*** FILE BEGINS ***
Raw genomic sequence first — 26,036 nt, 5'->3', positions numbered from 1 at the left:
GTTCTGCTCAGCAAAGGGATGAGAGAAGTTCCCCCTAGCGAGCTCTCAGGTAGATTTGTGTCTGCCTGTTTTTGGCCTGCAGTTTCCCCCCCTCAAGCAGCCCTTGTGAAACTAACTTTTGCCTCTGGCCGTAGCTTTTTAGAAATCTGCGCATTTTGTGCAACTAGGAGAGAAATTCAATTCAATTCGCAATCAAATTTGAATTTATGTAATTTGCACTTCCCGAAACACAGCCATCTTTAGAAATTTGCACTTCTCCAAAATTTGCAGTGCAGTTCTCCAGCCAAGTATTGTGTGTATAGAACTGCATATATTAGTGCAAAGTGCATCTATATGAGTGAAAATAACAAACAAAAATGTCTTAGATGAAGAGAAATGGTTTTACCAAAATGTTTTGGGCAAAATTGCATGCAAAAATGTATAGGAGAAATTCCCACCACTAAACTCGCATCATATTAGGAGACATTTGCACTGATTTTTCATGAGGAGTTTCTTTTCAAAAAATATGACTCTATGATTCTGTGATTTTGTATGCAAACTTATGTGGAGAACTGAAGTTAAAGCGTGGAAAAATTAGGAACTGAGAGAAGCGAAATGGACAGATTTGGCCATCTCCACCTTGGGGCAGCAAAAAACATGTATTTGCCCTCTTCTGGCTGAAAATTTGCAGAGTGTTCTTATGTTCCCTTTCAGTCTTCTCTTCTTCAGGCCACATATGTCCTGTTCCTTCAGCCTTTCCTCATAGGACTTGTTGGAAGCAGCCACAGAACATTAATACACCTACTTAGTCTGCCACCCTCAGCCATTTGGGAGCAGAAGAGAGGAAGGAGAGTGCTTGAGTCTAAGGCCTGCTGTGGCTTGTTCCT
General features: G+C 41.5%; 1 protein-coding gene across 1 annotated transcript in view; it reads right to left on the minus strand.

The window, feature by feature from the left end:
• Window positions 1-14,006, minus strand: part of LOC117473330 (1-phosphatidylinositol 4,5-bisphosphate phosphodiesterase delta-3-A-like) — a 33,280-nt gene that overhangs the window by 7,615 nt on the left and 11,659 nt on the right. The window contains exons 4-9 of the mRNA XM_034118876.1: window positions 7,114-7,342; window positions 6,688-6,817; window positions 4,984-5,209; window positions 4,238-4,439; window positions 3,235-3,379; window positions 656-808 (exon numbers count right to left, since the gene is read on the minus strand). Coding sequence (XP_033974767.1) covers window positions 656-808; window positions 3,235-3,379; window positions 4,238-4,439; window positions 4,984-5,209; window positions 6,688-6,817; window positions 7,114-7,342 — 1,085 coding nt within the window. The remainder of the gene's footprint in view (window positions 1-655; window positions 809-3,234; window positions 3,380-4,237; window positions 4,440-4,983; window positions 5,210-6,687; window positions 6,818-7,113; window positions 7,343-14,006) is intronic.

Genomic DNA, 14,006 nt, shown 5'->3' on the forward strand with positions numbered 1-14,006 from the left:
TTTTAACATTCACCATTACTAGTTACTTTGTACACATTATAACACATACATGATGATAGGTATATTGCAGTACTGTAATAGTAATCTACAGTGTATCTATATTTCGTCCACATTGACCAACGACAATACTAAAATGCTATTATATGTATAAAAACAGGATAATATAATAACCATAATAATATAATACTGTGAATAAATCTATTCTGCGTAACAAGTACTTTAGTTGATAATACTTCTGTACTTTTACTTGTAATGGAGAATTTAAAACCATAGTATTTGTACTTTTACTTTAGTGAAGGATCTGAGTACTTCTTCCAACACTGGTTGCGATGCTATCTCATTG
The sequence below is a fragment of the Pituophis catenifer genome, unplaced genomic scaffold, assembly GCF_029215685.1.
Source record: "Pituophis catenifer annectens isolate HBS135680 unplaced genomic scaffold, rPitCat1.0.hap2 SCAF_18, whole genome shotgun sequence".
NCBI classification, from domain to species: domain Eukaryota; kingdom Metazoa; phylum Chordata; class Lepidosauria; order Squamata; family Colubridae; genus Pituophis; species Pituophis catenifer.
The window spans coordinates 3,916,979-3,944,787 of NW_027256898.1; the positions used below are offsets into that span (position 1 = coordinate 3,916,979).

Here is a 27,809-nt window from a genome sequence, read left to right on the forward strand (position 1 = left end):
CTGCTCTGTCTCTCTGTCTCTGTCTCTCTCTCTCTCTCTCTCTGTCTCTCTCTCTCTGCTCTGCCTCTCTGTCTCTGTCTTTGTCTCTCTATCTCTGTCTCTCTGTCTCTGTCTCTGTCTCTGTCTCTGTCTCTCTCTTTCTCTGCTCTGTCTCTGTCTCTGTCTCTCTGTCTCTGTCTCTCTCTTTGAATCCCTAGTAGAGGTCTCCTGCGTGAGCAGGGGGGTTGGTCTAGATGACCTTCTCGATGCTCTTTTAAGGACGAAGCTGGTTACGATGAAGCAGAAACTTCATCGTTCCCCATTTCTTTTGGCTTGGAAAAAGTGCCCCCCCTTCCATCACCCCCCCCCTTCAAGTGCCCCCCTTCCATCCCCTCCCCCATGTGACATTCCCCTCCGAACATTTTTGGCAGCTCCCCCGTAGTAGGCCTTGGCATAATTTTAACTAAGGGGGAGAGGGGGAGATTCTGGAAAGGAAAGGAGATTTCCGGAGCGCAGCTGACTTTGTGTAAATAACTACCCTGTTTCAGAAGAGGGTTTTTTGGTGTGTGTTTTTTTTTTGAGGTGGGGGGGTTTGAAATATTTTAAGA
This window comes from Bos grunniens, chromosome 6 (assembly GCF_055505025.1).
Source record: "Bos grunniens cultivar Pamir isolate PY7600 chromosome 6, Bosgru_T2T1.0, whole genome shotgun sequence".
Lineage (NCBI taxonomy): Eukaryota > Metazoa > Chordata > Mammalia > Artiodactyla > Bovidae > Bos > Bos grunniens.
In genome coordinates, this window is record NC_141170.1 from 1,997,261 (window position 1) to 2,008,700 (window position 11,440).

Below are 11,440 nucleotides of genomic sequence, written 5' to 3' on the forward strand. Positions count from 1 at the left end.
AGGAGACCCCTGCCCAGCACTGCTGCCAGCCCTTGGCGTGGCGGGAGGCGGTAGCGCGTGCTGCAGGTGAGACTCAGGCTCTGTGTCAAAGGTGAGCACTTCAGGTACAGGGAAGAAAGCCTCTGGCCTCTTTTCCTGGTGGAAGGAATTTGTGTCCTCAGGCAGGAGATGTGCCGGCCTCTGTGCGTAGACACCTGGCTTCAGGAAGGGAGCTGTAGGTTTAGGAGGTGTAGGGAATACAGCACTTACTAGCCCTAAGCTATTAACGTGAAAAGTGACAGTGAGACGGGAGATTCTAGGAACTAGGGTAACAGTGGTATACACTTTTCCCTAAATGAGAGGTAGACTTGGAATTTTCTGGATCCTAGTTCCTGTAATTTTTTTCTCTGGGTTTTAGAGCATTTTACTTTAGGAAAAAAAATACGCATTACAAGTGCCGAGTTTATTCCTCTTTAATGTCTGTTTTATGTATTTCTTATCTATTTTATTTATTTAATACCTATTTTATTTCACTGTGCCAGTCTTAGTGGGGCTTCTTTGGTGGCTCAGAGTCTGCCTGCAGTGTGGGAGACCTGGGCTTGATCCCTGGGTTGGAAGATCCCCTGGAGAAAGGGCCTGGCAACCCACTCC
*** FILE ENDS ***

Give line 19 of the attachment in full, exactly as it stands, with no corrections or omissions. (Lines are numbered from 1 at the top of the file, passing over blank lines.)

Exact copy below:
AGGAGACCCCTGCCCAGCACTGCTGCCAGCCCTTGGCGTGGCGGGAGGCGGTAGCGCGTGCTGCAGGTGAGACTCAGGCTCTGTGTCAAAGGTGAGCACTTCAGGTACAGGGAAGAAAGCCTCTGGCCTCTTTTCCTGGTGGAAGGAATTTGTGTCCTCAGGCAGGAGATGTGCCGGCCTCTGTGCGTAGACACCTGGCTTCAGGAAGGGAGCTGTAGGTTTAGGAGGTGTAGGGAATACAGCACTTACTAGCCCTAAGCTATTAACGTGAAAAGTGACAGTGAGACGGGAGATTCTAGGAACTAGGGTAACAGTGGTATACACTTTTCCCTAAATGAGAGGTAGACTTGGAATTTTCTGGATCCTAGTTCCTGTAATTTTTTTCTCTGGGTTTTAGAGCATTTTACTTTAGGAAAAAAAATACGCATTACAAGTGCCGAGTTTATTCCTCTTTAATGTCTGTTTTATGTATTTCTTATCTATTTTATTTATTTAATACCTATTTTATTTCACTGTGCCAGTCTTAGTGGGGCTTCTTTGGTGGCTCAGAGTCTGCCTGCAGTGTGGGAGACCTGGGCTTGATCCCTGGGTTGGAAGATCCCCTGGAGAAAGGGCCTGGCAACCCACTCC